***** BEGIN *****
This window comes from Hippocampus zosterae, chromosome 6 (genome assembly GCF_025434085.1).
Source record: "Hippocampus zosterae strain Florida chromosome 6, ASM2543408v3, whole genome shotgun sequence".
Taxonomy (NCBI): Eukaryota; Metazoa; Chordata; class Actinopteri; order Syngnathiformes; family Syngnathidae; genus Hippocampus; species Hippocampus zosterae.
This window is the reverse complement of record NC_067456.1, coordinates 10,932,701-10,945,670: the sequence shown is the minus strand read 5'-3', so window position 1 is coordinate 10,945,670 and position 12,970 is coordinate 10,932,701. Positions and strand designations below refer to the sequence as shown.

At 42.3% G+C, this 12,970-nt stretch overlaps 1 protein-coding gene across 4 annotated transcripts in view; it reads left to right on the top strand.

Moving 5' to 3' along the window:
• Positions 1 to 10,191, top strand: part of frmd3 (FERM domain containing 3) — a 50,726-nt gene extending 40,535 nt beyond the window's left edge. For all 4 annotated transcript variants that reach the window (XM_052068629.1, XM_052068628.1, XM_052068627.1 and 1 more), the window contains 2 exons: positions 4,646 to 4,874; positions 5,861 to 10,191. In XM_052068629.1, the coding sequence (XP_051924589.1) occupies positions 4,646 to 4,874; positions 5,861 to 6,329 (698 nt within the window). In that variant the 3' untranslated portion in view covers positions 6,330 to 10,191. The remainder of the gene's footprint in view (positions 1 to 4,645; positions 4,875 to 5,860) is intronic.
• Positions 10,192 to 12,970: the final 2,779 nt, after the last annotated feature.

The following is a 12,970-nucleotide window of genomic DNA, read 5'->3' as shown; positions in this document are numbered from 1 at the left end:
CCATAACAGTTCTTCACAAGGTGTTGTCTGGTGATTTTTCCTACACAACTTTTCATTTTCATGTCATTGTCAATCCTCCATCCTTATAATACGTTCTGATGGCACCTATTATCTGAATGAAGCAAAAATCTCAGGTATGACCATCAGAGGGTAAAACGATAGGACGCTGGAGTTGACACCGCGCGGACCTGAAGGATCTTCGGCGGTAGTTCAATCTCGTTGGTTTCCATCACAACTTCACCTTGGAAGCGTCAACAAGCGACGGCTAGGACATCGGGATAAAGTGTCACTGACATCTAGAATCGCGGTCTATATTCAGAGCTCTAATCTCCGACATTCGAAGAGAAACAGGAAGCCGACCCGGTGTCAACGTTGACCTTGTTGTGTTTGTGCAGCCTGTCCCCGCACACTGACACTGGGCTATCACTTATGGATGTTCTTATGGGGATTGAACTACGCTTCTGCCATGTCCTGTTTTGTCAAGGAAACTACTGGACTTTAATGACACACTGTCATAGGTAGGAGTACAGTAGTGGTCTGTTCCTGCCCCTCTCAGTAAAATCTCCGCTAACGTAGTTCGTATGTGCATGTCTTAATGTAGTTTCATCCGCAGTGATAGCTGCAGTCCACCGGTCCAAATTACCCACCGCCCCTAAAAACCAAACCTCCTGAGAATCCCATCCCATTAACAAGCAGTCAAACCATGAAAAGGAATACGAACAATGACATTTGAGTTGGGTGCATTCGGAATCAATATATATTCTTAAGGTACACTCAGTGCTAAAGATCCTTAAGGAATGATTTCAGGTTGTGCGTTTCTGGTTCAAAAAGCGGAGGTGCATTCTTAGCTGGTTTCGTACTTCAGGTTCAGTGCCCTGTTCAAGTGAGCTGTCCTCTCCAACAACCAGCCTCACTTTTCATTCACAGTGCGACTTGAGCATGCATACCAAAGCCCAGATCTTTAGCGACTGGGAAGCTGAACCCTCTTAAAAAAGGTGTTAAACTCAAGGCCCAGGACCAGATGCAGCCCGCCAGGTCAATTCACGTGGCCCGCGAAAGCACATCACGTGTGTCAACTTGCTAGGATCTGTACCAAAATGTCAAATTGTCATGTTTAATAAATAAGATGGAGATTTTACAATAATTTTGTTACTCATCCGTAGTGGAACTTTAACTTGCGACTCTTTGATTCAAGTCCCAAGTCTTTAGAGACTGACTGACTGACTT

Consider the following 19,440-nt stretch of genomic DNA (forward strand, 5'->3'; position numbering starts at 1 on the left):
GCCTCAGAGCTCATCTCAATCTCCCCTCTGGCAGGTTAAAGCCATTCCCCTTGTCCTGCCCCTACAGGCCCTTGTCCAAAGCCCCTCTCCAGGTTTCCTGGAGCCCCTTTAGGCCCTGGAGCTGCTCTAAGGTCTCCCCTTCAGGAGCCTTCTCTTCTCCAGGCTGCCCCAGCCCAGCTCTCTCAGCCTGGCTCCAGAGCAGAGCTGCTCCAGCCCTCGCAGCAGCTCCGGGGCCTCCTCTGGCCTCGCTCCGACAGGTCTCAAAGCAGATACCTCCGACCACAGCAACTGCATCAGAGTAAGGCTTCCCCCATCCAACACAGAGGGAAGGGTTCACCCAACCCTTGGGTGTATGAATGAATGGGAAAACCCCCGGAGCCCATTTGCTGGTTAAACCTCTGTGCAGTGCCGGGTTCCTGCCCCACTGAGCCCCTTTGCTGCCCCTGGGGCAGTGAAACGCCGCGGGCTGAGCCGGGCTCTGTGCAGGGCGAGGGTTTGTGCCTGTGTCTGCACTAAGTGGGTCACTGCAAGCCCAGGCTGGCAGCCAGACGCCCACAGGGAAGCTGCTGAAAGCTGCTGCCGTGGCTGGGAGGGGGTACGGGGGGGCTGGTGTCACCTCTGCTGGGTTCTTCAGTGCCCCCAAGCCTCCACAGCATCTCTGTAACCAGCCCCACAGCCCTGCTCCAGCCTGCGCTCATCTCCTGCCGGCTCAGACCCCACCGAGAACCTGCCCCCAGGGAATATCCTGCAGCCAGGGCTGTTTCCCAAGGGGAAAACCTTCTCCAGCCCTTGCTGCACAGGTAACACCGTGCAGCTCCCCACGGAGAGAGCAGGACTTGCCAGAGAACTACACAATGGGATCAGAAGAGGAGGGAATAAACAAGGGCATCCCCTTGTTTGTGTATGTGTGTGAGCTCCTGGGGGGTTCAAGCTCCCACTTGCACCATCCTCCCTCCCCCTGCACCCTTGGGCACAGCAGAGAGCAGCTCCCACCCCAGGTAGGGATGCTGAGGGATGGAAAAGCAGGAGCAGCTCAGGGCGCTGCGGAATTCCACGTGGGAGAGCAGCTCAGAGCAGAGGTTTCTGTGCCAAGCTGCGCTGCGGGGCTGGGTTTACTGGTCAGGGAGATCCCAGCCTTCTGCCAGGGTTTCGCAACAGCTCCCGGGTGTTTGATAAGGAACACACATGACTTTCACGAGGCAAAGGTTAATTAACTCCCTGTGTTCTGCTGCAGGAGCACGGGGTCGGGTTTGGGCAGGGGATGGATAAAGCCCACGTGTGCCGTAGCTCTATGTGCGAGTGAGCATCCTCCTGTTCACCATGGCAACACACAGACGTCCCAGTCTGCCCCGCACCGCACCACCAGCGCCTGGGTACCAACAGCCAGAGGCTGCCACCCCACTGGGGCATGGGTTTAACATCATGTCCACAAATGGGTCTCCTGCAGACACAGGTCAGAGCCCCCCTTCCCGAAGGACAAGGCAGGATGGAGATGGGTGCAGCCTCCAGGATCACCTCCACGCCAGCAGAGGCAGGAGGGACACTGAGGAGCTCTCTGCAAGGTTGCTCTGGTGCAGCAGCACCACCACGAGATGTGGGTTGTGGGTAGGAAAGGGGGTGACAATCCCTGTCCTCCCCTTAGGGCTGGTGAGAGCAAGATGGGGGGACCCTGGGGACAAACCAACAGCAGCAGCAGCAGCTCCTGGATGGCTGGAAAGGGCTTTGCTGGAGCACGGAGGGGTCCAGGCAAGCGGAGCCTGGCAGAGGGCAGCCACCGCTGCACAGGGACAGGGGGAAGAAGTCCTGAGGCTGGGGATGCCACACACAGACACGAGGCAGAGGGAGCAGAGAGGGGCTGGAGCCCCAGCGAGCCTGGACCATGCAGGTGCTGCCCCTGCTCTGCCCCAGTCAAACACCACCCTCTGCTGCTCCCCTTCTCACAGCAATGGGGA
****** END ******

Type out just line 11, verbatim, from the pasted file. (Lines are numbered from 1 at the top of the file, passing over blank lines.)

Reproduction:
Consider the following 19,440-nt stretch of genomic DNA (forward strand, 5'->3'; position numbering starts at 1 on the left):